Many of the authors we read this week grappled with the question I imagined by new friend asking: what role does a designer play in making the world a more free or equitable place? Each author we read offered an answer. Pierce Gordon, in his article Radicalizing Innovation: Are Activists the Invisible Designers?, argued that activists are the best example we have of using design thinking for equity. He says, “the focus on end users as the main drivers of societal change distracts (designers) from the institutionalized systemic issues of society.” In his article, our very own Richard Anderson refers to a Jazmyn Latimer and Sarah Fathallah. He mentions their argument that there is a distinction between activists and designers. That “activists have committed to a solution to a problem and engage in a variety of activities to see that that solution is implemented. Designers, on the other hand, (are supposed to) approach a problem with no solution in mind, and, ultimately, (should) only advocate for whatever solution emerges from a design process influenced by a multitude of constraints.” Gajendar argues that designer’s power lies in their ability to be a change agent in the organizations they exist and work in. He says, “The truly adept designer of masterful influence knows how to be an effective force multiplier by pushing and pulling just the right levers upon people, problems, resources, and so forth—those pragmatic elements of everyday work.” And, Thorpe nearly agrees. He says, though “most design seeks to improve the conditions of life for people (…) good design (usable, profitable, beautiful, meaningful) doesn’t usually constitute activism on behalf of excluded or neglected groups.” Monteiro argues that to the question of where you can do good work we should always respond, “The answer is so obvious as to be painful. Right where you stand. That’s where you do good work.”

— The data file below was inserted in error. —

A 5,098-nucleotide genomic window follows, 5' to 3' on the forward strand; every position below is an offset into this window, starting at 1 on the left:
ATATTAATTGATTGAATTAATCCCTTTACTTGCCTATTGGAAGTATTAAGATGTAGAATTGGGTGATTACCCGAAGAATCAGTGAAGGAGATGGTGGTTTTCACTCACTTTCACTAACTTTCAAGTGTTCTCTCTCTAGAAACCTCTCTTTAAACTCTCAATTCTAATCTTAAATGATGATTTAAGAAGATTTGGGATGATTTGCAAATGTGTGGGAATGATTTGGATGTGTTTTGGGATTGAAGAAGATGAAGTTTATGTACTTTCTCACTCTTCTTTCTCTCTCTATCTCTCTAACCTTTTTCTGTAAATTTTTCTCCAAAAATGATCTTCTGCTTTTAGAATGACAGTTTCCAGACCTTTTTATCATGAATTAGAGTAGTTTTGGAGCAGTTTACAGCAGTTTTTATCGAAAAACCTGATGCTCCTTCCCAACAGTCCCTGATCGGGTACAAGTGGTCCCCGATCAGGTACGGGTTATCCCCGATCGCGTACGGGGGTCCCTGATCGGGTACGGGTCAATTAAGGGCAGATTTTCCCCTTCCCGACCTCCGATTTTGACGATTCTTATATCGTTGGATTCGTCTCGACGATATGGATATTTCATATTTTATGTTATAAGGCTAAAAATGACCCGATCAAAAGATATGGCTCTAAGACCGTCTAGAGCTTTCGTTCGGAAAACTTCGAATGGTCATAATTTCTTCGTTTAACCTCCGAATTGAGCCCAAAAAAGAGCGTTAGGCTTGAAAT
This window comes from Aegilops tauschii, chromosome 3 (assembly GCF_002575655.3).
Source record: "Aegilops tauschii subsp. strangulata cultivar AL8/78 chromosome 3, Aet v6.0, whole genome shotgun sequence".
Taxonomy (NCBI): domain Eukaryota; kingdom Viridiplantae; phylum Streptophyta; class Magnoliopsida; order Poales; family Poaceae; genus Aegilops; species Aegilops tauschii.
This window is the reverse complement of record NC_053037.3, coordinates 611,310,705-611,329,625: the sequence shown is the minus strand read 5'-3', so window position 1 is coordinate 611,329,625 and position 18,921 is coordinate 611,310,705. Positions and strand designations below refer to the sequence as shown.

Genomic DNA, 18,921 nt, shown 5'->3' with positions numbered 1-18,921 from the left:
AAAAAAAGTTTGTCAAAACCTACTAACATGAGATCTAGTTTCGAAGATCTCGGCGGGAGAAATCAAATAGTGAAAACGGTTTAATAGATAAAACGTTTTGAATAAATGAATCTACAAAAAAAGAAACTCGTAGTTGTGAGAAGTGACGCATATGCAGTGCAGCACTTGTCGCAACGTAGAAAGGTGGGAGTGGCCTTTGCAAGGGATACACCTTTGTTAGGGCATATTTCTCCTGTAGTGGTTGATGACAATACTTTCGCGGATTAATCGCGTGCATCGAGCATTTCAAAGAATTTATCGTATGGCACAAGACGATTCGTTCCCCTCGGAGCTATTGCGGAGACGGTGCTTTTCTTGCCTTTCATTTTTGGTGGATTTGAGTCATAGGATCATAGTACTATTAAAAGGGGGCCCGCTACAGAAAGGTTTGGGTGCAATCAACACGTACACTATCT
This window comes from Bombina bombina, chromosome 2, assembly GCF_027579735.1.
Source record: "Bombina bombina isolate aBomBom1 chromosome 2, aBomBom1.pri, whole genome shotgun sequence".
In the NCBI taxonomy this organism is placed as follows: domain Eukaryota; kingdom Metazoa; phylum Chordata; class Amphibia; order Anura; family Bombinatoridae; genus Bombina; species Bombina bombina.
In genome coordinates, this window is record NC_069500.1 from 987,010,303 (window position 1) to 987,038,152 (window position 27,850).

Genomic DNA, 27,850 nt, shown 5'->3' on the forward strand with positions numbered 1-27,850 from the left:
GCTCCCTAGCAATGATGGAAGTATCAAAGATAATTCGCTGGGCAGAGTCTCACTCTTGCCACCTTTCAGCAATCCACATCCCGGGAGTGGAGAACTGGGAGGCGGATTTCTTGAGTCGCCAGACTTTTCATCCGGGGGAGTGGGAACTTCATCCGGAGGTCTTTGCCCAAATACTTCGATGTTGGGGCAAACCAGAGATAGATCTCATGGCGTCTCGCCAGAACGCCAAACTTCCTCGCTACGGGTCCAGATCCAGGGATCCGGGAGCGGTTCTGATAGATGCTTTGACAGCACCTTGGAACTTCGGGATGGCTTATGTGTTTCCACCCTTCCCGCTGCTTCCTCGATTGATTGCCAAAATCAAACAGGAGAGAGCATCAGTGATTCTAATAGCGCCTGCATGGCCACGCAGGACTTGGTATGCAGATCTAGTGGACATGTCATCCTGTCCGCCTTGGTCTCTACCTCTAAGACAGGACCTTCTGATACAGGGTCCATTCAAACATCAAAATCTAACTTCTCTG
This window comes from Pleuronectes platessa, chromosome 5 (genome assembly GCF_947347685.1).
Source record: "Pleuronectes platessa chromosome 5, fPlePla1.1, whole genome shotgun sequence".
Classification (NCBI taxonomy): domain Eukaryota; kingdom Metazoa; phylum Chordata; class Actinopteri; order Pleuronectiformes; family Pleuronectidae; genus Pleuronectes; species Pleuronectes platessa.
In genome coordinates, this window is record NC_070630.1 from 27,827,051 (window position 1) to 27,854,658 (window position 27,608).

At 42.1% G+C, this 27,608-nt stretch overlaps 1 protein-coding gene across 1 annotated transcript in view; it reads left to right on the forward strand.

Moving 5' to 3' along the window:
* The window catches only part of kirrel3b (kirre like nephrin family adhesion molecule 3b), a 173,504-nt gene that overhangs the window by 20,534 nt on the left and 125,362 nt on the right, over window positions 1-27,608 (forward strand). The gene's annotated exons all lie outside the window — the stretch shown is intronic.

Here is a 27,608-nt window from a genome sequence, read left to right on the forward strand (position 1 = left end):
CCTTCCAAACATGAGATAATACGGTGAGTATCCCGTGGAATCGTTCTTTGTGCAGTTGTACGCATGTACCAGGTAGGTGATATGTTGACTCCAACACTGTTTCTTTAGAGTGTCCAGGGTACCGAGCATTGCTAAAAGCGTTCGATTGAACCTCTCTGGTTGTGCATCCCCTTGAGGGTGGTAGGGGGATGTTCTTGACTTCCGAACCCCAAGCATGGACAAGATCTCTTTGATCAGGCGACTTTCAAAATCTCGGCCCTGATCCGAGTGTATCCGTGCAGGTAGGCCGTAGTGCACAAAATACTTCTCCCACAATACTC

I agreed with most all of these arguments. Like Gajendar expresses, I imagine the role of the designer in affecting change to be very dependent on their ability to affect change within the organization they work within. The more influence a designer has within their organization, the more capacity they have to create an impact. And I would agree with the arguments expressed in Richard’s article as well as Thorpe’s article, that it is the role of the designer to create products and designs that offer solutions to problems they uncover in their research. Activism, as understood in these articles is meant to be operating with less constraint but aiming for just as genuine change and equity. Gordon argues nearly the opposite. And while I agree there is much to be learned from activists by designers, I do not believe that designers should seek to be activists in the same way, but should see to make an impact on their product within their organization. I believe impact is most effectively made from within one’s sphere of influence, akin to Monteiro’s point.